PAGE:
Historic Landscape Characterisation: Sources

The Characterisation Process

The actual data itself and was created by bringing an archaeological understanding to the study of historic and modern maps, aerial photographs and archaeological data to build a complete record for Wiltshire and Swindon. This was done as a desktop exercise and supplemented by site visits to view and photograph the landscape and to ensure that the data recorded was accurate.

All of the resources used and discussed below are available either at the Wiltshire and Swindon History Centre in the Archives (http://www.wshc.org.uk/our-services/archives.html) and Local Studies section
(http://www.wshc.org.uk/our-services/wiltshire-local-studies.htmlor through contacting the Wiltshire Council Archaeology Service (http://www.wshc.org.uk/our-services/archaeology.html).

               History Centre                      

The Historic Maps
A variety of later post medieval/early modern maps were used to characterise the landscape and record the data for the HLC project (such as landscape types, attributes and time depth). These were available either as physical hardcopies  or as digital layers within the Geographic Information System (GIS) software used by the project.

The historic maps used for the entire project area comprised:

  • OS 1st edition 6” maps (c.1872-94) 
  • OS 1st edition 1” map (c.1818)
  • Wiltshire enclosure award mapping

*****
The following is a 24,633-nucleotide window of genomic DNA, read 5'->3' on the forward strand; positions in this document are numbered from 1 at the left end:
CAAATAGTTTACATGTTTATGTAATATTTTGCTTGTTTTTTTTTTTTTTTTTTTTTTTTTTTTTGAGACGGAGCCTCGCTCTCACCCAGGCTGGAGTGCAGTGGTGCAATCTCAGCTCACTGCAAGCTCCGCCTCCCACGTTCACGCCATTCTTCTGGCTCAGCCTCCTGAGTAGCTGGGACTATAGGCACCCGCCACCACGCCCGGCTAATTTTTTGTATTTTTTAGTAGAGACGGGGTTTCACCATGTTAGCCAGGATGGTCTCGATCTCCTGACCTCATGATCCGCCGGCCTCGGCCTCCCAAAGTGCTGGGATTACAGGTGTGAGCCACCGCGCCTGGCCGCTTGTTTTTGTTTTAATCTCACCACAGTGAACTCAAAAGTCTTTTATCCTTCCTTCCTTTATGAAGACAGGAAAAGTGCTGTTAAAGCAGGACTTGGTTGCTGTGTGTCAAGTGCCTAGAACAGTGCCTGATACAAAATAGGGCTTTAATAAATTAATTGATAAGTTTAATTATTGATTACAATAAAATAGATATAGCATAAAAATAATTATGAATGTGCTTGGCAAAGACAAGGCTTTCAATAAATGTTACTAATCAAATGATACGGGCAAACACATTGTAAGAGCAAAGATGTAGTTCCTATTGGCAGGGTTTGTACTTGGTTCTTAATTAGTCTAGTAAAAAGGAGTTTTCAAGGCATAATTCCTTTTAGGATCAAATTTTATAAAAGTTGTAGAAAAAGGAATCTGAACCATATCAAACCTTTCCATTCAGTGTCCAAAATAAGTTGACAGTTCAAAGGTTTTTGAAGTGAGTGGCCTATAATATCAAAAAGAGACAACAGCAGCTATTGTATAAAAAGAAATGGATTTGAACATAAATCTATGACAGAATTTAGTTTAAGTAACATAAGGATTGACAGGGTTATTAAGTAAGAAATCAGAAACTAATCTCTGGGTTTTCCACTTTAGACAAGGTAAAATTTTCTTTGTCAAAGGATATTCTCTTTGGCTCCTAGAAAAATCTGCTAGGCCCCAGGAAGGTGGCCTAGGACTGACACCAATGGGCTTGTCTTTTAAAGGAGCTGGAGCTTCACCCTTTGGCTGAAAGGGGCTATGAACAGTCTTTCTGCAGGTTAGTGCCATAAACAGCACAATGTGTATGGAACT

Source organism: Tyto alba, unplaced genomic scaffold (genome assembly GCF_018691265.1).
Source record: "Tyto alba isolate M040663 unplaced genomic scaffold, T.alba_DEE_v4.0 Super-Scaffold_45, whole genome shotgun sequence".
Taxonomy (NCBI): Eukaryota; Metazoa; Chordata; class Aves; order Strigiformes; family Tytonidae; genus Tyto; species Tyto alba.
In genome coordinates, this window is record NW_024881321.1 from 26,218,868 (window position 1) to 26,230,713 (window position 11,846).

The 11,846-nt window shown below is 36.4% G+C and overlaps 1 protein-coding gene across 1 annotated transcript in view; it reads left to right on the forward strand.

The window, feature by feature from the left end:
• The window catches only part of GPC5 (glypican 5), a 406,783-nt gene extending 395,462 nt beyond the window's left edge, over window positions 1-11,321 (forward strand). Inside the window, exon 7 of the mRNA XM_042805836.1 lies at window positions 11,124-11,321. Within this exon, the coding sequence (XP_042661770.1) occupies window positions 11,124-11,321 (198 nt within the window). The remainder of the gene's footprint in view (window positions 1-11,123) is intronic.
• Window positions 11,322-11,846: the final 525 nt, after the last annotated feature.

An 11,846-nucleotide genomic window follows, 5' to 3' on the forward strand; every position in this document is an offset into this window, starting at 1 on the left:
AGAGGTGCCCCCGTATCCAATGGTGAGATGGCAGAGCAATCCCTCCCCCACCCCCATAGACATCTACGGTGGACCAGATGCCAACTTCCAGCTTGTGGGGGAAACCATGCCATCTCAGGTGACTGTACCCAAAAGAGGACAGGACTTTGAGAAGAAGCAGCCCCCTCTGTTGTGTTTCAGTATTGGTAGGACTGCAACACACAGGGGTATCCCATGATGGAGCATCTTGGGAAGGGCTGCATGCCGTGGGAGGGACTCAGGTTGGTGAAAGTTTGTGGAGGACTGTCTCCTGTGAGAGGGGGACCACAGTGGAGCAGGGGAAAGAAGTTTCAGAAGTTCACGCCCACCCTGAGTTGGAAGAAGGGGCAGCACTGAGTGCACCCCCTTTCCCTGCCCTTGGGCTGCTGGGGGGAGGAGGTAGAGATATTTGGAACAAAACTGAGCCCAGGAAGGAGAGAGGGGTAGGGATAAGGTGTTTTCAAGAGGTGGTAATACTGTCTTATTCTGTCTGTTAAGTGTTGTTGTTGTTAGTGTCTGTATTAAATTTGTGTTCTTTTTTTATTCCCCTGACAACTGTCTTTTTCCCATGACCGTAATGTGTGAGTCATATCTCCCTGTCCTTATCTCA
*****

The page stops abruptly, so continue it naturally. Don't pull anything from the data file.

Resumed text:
In order to get extra detail for urban areas and to reflect the greater pace of change in the large towns of the county some additional historic maps were used, including:

  • Andrews and Dury’s Map of Wiltshire (1773)
  • OS 2nd edition 6” maps (1897-1914)
  • OS 3rd edition 6” maps (1910-1933)
  • OS 5th edition OS mapping (c.1961)


The Modern Maps and Aerial Photographs

The modern maps and aerial photographs were used primarily to determine the present day landscape character, but could also show traces of time depth in the landscape. These were available in digital format and were viewed on the computer within Geographic Information System (GIS) software. These sources were all of 21st century date and comprised:

  • Modern OS Master Map
  • Modern OS 1:25,000 map
  • 2001 aerial photographs
  • 2005/2006 aerial photographs


Other Sources

Finally, a couple of other sources were used to help ensure that the Historic Landscape Characterisation dataset was robust and accurately reflected the evolution and development of the modern landscape. These were:

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